Friday, May 27
For all the focus on the band's antics on stage and off, it's easy to miss how understated Hooves can be. The band announced recently that they are packing up and moving to Bellingham, Washington, and while plenty of bands would take the opportunity to milk a "farewell show" for all it's worth, Hooves aren't that kind of band.
Rather than put together some glitzy, multi-band celebration, the band choose to play its final Arizona gig -- at least until the band heads out on tour, something the group plans do a lot in the next year-- in a typically tossed off manner: cramming a bunch of gear and a bunch of bodies into the Bikini Lounge, a venue not known for live bands, with precious little promotion, for an informal going away bash.
Of course, it's a shame that Hooves are leaving Phoenix.
An honest to God rock 'n' roll band, Andy Krissberg, Chris Lamb, Christian Reeb, Brad Bielesch, and Parker Morden are prone to the kind of things many of their peers would shrug off an anachronistic: drum solos, call and response guitar/trumpet duets, in-the-pocket bass grooves, and a distaste for "modern" influence.
The band lists its genre as "rock and roll" on Facebook, and under bio it simply says "Party Time."
"Party Time" is an apt description for what went down last night. Despite of, or perhaps because of, the band's thoroughly old-school rock ethics, the band is popular with the downtown set, and packed 100-or-so fans into the Bikini.
Tambourines were distributed, and the moment the band tore into "Roughness," from 2010's Greater Aspirations, Lowered Expectations, the crowd started dancing, and didn't stop for the 45-minutes the band got down.
Some shows feel like perfunctory exercises, and some shows feel like something is actually happening. Hooves giddily treated the audience to an example of the latter.
Trumpeter/vocalist Morden climbed the walls, half horn-man and half hype-man, shouting into the crowd and singing along, even when he was standing on a cocktail table far from a microphone.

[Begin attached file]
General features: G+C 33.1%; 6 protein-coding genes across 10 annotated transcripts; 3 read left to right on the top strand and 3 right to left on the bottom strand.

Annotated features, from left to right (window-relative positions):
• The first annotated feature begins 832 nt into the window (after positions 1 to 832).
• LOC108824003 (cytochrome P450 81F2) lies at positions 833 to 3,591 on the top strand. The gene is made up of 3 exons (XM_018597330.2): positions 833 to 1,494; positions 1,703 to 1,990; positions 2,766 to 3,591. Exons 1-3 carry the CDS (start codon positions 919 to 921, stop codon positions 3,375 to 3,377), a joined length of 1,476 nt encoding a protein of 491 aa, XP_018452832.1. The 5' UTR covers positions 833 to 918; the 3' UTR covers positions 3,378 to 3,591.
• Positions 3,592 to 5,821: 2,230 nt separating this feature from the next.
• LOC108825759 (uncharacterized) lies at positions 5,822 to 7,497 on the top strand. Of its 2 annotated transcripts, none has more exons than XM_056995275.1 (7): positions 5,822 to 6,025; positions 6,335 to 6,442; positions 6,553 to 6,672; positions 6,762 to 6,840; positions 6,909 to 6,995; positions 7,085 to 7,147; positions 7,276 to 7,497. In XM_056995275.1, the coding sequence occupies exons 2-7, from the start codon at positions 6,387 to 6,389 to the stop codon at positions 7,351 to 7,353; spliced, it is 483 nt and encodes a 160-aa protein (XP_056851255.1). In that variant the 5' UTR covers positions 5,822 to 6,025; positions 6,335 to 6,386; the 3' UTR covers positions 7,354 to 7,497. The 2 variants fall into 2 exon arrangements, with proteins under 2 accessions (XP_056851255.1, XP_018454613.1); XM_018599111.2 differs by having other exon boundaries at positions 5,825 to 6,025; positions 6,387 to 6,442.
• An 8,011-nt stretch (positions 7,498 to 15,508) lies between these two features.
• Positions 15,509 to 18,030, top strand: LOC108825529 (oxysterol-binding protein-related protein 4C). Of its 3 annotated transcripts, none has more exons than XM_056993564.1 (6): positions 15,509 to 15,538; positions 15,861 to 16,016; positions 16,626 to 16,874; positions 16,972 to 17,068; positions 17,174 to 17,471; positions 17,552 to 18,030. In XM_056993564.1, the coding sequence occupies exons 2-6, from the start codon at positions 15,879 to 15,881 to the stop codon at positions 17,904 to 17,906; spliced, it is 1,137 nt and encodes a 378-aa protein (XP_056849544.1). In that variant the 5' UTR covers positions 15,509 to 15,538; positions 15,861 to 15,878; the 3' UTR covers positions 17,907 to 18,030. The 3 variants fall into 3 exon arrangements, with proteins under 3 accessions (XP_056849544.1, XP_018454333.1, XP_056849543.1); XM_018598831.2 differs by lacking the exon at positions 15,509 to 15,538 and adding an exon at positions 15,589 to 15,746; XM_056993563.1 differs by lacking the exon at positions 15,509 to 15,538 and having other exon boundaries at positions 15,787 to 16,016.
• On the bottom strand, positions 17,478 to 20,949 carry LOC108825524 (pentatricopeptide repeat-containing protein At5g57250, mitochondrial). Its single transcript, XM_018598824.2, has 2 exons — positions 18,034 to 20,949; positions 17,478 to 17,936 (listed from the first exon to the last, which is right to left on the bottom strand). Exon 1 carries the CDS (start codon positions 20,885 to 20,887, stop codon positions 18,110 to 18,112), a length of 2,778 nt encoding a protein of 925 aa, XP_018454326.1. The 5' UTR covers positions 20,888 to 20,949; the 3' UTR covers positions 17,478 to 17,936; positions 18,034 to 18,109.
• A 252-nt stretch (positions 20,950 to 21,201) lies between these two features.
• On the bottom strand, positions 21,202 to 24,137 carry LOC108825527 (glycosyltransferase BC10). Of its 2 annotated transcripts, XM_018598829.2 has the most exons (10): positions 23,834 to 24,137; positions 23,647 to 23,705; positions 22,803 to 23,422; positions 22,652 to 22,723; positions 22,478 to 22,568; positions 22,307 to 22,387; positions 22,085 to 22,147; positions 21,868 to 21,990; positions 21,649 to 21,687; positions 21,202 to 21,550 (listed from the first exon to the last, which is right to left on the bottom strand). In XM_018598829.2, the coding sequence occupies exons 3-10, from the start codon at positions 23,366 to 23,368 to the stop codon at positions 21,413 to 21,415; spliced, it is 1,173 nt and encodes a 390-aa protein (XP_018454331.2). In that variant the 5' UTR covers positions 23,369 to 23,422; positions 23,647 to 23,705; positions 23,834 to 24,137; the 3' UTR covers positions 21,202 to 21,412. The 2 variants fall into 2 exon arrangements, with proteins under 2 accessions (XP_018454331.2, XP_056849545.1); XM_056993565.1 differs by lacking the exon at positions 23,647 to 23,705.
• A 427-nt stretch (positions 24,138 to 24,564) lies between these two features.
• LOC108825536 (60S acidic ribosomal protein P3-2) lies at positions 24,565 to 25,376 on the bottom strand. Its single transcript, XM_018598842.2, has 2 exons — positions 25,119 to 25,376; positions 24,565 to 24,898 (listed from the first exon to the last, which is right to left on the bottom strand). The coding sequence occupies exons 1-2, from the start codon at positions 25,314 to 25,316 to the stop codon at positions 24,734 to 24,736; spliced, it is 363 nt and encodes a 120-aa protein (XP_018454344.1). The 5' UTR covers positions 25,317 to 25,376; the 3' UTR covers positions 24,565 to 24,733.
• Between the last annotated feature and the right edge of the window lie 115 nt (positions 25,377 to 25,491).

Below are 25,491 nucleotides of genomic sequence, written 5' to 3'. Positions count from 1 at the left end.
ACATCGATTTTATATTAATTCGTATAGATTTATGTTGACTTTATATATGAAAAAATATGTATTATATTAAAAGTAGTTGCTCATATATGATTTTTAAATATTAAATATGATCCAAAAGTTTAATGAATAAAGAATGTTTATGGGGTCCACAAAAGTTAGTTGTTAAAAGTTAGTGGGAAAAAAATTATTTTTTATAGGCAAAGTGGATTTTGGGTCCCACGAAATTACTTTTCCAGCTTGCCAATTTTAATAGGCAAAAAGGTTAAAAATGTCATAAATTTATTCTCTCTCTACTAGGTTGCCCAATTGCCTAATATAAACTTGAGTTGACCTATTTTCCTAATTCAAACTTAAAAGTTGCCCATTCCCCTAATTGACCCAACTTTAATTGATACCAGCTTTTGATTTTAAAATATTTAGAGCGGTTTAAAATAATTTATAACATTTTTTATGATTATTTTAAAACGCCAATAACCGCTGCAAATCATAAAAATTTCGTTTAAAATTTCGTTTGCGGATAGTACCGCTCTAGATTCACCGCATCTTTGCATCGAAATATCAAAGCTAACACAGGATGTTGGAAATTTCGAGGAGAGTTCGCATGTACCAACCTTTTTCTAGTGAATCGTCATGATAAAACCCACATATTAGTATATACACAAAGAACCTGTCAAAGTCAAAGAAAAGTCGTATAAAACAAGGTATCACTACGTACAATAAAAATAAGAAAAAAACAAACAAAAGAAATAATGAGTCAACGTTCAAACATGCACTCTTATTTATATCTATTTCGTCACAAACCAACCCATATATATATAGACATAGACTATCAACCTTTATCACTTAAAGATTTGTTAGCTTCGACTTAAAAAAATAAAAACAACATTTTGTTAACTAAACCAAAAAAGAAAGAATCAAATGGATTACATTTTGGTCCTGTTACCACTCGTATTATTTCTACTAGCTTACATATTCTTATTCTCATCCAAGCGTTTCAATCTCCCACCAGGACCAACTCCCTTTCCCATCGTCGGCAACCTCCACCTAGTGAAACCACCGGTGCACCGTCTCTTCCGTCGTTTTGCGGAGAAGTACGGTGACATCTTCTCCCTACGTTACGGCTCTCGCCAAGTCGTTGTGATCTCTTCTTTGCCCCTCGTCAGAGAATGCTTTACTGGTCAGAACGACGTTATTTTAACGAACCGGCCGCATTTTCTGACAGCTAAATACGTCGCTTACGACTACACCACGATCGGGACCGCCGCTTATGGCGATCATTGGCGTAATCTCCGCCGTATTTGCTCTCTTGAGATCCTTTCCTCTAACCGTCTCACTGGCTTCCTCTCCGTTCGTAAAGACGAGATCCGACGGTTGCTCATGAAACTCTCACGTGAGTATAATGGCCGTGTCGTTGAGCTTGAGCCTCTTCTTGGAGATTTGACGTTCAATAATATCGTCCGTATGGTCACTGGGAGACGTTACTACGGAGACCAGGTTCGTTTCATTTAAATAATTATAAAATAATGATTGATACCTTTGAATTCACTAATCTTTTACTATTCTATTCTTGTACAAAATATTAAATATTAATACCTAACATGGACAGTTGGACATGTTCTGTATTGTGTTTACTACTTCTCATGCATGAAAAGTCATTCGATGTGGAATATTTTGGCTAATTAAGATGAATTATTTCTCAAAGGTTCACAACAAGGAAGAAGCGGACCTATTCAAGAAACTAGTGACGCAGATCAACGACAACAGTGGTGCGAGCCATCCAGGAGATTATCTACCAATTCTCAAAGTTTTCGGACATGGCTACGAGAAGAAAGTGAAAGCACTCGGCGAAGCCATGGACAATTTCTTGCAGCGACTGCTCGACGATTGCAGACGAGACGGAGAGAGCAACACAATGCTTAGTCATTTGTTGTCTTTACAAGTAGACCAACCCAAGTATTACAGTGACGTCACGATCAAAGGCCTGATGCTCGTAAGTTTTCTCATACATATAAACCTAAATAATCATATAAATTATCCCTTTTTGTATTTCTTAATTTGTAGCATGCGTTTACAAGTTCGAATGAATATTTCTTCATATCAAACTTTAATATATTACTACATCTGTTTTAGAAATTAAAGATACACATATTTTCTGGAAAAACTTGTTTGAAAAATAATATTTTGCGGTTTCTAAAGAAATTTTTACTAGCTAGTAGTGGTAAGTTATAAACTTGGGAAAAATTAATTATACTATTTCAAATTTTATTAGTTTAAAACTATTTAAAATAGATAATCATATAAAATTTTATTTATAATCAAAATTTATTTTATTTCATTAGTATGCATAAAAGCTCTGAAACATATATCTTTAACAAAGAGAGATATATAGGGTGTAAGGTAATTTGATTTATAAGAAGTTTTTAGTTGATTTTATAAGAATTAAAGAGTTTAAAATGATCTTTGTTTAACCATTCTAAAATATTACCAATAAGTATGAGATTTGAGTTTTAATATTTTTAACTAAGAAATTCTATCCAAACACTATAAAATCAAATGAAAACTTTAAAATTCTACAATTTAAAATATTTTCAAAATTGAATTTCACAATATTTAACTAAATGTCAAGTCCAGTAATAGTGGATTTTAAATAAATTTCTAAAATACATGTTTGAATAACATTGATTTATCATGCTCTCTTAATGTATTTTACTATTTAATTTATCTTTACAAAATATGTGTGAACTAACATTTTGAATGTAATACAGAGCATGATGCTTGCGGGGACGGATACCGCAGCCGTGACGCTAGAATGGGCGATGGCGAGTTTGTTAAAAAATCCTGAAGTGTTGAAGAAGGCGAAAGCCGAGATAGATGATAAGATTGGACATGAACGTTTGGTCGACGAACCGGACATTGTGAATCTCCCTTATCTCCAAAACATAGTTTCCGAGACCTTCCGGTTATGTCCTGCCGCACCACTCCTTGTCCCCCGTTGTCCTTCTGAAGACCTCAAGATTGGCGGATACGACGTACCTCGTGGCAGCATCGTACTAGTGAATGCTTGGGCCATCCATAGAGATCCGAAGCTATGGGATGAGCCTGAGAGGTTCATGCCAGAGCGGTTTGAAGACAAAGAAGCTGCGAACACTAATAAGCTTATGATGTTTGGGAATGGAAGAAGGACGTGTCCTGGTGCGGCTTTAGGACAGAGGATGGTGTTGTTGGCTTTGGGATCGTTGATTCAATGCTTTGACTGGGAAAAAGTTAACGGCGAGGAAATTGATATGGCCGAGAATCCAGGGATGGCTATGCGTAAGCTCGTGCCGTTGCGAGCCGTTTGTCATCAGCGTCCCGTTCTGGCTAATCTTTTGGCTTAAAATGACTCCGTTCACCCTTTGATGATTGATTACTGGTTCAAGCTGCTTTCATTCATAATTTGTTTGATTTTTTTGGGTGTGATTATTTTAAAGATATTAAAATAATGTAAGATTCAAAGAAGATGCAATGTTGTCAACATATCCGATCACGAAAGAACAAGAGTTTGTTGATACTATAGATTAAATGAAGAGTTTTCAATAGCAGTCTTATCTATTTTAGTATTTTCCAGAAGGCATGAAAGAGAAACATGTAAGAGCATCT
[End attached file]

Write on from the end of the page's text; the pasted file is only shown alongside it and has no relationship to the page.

The band played a considerable amount of new material; all very funky, indicating the next record may find them refining The Band influence that is nearly always referenced when talking about Hooves (clearly, I'm guilty).
Like The Band, Hooves trade off on vocals. Krissberg's throaty rasp dominates, but Reeb took a turn at the mic, as did Lamb, keeping up his pace at the drum kit while he sang.
Krissberg didn't mention the impending move while playing, barely saying anything but a few muttered "Thanks" between songs. There was no speech dedicated to how much they were going to miss Phoenix, no overly sentimental talk about how much they've appreciated the time spent here, and no shout-outs.
The band simply played music. Finishing with an epic take on "Warm Clothes," the guys seemed to say it all with the music. It's always been easy to focus on the outrageous quality of the band, but antics aren't enough to go on -- fun, but ultimately just a periphery to why people care about this band.
The songs have always been the real story, at once nasty and melodic, heavy but always something you can dance to. The best rock 'n' roll is the kind that doesn't need to be explained, the kind that you just get.
It's not that common anywhere, and while Phoenix is definitely going to miss Hooves, we can take comfort in knowing they'll be back to visit. It'll be "Party Time" then, but it's hard to imagine it all feeling and sounding this good again.
Last Night: Hooves and DJ Shane Kennedy at The Bikini Lounge
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The Crowd: Downtown Phoenix folk, all good looking, all there to rage.
Overheard in the Crowd: "You're going to love Washington."
Personal Bias: Hooves are one of my favorite local bands. I am bummed to see them go, but know this won't be the last we hear of them.
By the way: Kennedy followed up the band's set with Lou Bega's "Mambo No. 5." Genius.